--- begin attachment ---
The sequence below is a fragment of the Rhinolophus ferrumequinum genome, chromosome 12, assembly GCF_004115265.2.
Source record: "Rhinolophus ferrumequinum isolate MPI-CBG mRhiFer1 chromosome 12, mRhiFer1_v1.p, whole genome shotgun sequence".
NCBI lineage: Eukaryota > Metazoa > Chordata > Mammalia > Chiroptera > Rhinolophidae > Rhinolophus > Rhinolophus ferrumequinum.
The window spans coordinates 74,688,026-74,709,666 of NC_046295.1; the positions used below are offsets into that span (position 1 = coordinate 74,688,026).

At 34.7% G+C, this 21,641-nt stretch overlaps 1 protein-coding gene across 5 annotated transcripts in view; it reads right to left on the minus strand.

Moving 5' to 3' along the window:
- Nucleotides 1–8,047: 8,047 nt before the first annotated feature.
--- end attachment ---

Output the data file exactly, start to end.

The sequence below is a fragment of the Rhinolophus ferrumequinum genome, chromosome 12, assembly GCF_004115265.2.
Source record: "Rhinolophus ferrumequinum isolate MPI-CBG mRhiFer1 chromosome 12, mRhiFer1_v1.p, whole genome shotgun sequence".
NCBI lineage: Eukaryota > Metazoa > Chordata > Mammalia > Chiroptera > Rhinolophidae > Rhinolophus > Rhinolophus ferrumequinum.
The window spans coordinates 74,688,026-74,709,666 of NC_046295.1; the positions used below are offsets into that span (position 1 = coordinate 74,688,026).

At 34.7% G+C, this 21,641-nt stretch overlaps 1 protein-coding gene across 5 annotated transcripts in view; it reads right to left on the minus strand.

Moving 5' to 3' along the window:
- Nucleotides 1–8,047: 8,047 nt before the first annotated feature.